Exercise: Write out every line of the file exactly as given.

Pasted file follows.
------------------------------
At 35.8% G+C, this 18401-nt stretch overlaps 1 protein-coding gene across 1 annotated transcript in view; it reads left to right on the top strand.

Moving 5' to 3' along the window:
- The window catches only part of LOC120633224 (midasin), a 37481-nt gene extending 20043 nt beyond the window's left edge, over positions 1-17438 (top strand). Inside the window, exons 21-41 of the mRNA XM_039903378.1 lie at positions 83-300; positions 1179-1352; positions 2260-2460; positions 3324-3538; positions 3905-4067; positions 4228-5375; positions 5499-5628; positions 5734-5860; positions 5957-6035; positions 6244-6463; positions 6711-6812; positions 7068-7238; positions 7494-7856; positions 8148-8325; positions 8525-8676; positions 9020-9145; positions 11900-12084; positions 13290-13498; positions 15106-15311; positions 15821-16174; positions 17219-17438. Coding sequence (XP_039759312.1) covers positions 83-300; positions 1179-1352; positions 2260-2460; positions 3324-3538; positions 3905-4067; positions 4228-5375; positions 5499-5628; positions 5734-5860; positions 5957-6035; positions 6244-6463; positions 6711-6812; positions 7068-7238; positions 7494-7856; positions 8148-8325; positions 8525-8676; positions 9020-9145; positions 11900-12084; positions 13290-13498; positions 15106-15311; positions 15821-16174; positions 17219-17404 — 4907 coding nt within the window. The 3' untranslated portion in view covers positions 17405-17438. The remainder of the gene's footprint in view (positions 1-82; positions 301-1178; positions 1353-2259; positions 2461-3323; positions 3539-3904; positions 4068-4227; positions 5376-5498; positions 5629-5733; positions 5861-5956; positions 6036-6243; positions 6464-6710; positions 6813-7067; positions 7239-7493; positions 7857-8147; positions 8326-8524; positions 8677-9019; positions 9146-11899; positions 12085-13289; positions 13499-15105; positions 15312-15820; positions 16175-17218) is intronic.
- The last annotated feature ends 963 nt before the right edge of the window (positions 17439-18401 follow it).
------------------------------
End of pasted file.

At 35.8% G+C, this 18401-nt stretch overlaps 1 protein-coding gene across 1 annotated transcript in view; it reads left to right on the top strand.

Moving 5' to 3' along the window:
- The window catches only part of LOC120633224 (midasin), a 37481-nt gene extending 20043 nt beyond the window's left edge, over positions 1-17438 (top strand). Inside the window, exons 21-41 of the mRNA XM_039903378.1 lie at positions 83-300; positions 1179-1352; positions 2260-2460; positions 3324-3538; positions 3905-4067; positions 4228-5375; positions 5499-5628; positions 5734-5860; positions 5957-6035; positions 6244-6463; positions 6711-6812; positions 7068-7238; positions 7494-7856; positions 8148-8325; positions 8525-8676; positions 9020-9145; positions 11900-12084; positions 13290-13498; positions 15106-15311; positions 15821-16174; positions 17219-17438. Coding sequence (XP_039759312.1) covers positions 83-300; positions 1179-1352; positions 2260-2460; positions 3324-3538; positions 3905-4067; positions 4228-5375; positions 5499-5628; positions 5734-5860; positions 5957-6035; positions 6244-6463; positions 6711-6812; positions 7068-7238; positions 7494-7856; positions 8148-8325; positions 8525-8676; positions 9020-9145; positions 11900-12084; positions 13290-13498; positions 15106-15311; positions 15821-16174; positions 17219-17404 — 4907 coding nt within the window. The 3' untranslated portion in view covers positions 17405-17438. The remainder of the gene's footprint in view (positions 1-82; positions 301-1178; positions 1353-2259; positions 2461-3323; positions 3539-3904; positions 4068-4227; positions 5376-5498; positions 5629-5733; positions 5861-5956; positions 6036-6243; positions 6464-6710; positions 6813-7067; positions 7239-7493; positions 7857-8147; positions 8326-8524; positions 8677-9019; positions 9146-11899; positions 12085-13289; positions 13499-15105; positions 15312-15820; positions 16175-17218) is intronic.
- The last annotated feature ends 963 nt before the right edge of the window (positions 17439-18401 follow it).